Education is the key to unlocking the world, a passport to freedom. – Oprah Winfrey
Often it takes people a long time to figure out what it is that they want to do in terms of a career. They might have gone to university after high school, completed a degree, and obtained a job in that field only to discover that they’re not satisfied.
Or, you might find yourself unable to advance yourself in your job, you might have difficulty achieving that dream promotion. Further education can help.
Returning to university or starting a course once you’ve entered the workforce may seem difficult, but it’s not impossible.
Whether it’s training in IT, studying to become an engineer, or undertaking a short course, getting your education right the second time around could be the best thing for your career.
Improving Your Career by Returning to Adult Education
You might have decided to undertake adult learning on a whim or it might be the result of months of careful consideration about your career and daily life. You should ask yourself a few questions about how going back to school will assist you before you do it.
Firstly, think about why you would like to, or feel like you need to, study more. Are you seeking a promotion or are you changing careers?
Once you’ve established your reason, you can start searching for appropriate courses or training. If you’re uncertain about which one to choose, ensure the course will teach you exactly what you need to learn. Don’t choose the first course you find, assess your options!
Check the admissions procedure for each course. You might not have the required qualifications to get into the course, or you might need to put together an application or even a portfolio if it’s a course in the arts. You may also need to brush up on certain things before you apply for the course, or begin it.
You should ensure that you can fit the course around your lifestyle. You need to consider whether you have a family, a job, or any other commitments that could impact your studies.
Finally, if you’re changing careers, you should consider whether that field is overpopulated, competitive, and if there are sufficient work opportunities. If so, consider whether you’re willing to put in the hard work to succeed in that field, or whether you should choose another one with more opportunities.
In relation to continuing education, you can choose from:
- University degrees
- Technical and Further Education (TAFE)
- Industry-specific training
- General skills courses
- Online courses or distance learning
- Short courses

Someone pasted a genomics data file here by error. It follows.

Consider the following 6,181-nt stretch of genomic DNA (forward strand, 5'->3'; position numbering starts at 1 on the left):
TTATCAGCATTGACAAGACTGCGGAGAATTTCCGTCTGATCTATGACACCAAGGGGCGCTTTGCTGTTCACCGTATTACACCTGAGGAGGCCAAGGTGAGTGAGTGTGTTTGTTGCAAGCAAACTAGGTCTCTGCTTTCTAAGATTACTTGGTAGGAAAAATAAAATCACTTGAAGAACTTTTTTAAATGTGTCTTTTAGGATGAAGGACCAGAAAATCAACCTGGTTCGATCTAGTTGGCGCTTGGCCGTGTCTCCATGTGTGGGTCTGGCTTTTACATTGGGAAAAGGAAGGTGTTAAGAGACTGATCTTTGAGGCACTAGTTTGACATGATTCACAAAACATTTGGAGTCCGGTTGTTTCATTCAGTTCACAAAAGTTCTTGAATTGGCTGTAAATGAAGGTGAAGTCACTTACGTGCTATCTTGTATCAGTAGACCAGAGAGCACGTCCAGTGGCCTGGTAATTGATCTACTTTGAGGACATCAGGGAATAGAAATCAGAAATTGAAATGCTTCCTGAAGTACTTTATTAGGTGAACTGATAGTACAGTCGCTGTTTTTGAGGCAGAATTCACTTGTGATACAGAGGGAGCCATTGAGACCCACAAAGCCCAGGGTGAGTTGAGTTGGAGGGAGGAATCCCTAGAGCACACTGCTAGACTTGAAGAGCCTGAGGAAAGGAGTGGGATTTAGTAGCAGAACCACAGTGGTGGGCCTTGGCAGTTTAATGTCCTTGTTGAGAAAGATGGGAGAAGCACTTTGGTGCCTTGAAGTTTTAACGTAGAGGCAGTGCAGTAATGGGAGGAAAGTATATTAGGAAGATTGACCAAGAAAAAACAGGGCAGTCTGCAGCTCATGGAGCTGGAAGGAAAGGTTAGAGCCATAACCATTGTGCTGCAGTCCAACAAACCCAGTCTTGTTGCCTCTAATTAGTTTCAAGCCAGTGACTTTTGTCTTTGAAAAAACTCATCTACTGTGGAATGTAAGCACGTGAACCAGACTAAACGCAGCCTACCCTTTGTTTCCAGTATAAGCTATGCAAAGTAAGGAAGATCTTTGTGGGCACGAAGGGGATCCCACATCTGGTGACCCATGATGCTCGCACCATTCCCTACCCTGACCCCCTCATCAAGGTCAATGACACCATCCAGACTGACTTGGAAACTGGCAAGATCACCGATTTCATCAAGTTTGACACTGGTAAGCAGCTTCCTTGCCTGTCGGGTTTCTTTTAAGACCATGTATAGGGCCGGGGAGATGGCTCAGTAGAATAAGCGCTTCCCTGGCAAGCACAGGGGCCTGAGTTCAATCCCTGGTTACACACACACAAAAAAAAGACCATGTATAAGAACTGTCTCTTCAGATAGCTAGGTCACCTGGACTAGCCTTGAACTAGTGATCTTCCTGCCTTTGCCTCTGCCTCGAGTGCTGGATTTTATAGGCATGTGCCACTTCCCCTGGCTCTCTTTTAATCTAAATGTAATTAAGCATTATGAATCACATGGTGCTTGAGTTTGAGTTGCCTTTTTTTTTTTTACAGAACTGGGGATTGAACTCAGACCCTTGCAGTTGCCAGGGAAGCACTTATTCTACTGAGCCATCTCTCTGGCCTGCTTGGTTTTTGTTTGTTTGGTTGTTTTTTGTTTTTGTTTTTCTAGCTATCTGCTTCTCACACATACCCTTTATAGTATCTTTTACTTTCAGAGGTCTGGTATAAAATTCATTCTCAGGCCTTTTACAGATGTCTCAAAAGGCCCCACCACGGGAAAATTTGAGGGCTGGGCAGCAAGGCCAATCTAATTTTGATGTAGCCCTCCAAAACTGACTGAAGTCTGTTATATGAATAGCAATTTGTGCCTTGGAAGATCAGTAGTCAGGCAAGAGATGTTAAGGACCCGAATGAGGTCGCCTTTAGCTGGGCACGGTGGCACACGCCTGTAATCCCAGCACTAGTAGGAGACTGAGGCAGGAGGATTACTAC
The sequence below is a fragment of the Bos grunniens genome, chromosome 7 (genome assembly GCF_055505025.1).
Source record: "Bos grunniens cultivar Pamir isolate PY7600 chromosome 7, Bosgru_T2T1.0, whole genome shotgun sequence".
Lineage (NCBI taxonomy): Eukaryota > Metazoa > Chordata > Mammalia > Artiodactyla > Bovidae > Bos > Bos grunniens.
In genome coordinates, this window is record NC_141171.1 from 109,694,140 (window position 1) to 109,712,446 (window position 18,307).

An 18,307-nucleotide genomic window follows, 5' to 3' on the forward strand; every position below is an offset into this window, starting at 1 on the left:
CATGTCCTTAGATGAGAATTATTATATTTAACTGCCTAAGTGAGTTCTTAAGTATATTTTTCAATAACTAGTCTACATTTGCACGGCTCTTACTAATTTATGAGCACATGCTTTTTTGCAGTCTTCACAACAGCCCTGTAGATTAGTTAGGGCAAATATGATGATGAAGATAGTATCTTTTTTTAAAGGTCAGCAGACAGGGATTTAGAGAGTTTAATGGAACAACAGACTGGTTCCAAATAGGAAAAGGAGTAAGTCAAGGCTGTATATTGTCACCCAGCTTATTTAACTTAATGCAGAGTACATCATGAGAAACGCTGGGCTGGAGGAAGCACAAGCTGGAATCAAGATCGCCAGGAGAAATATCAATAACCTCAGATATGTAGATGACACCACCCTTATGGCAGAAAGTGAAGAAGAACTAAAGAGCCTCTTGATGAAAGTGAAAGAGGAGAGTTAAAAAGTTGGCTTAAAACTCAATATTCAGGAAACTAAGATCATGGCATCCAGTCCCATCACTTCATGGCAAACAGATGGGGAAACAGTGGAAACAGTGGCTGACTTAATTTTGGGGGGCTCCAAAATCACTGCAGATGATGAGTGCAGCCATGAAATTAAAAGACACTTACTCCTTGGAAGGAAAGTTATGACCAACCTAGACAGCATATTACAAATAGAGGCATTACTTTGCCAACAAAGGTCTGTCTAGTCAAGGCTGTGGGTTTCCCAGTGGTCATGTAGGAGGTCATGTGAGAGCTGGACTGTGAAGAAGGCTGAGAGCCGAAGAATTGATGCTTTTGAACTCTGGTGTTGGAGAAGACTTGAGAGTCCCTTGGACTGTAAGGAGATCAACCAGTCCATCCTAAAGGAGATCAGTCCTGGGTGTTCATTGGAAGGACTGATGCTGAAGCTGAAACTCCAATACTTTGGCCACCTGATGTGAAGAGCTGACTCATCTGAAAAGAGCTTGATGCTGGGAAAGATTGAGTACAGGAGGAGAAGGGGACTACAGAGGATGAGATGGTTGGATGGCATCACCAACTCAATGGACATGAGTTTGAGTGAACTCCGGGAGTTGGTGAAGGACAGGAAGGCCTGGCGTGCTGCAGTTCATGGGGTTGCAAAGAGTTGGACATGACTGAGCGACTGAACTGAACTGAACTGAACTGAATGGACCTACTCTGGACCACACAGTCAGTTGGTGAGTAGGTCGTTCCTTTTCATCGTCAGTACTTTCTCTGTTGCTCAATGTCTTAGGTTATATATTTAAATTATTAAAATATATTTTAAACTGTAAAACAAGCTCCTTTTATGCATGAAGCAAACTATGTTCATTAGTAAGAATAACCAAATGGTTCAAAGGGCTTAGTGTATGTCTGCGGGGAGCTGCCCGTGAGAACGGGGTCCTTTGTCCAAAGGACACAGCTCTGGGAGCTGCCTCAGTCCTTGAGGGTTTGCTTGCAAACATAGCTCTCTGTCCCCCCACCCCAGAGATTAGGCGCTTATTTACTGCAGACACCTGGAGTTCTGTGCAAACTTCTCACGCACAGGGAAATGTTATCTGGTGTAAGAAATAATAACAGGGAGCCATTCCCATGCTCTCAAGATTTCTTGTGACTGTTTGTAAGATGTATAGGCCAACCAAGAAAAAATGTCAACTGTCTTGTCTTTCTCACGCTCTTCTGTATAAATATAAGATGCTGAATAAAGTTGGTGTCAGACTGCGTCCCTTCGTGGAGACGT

- Evening classes
Review your CV and consider undertaking a skills appraisal to establish what you need to learn. Everyone has different knowledge and skills and what you might need to learn will vary depending on your situation.
Adult learners can be successful when they return to education as they've done it all before and hopefully won't make the same mistakes that younger students make the first time they attend universities and TAFE.
An adult learner can also apply for a student loan and student aid for childcare so make sure you check all of the options available to you.
Undertake a Skills Appraisal
After having worked for a long time, it can be hard to figure out what you need to study. Your skills and knowledge aren’t the same as they were when you left school, which is why you should appraise your skills.
An appraisal can assist you in focusing on your skills and your professional aspirations. By asking yourself certain questions, or having someone else ask you, you’ll discover what skills you have and those that you need. You’ll also find out exactly how much you need to learn and the type of studies you should undertake.
A career counsellor or career coach can complete a skills appraisal for you and there are also many sites and resources you can refer to online. Once you’ve completed your appraisal, you’ll have a better idea of whether or not you need to study, and if so, the type of courses you should be looking for. This will assist you in making the right decision for your career. Consider the appraisal a way to answer all the questions you might have. It can help you find your way and choose the right path.
Learn more about the cost of being a mature aged student.
Figuring Out What You Must Do
As we’ve discussed, returning to school isn’t a decision you should make lightly. Even if the idea pops into your head, you need to think about it carefully. There are a many things to take into consideration when choosing courses or training.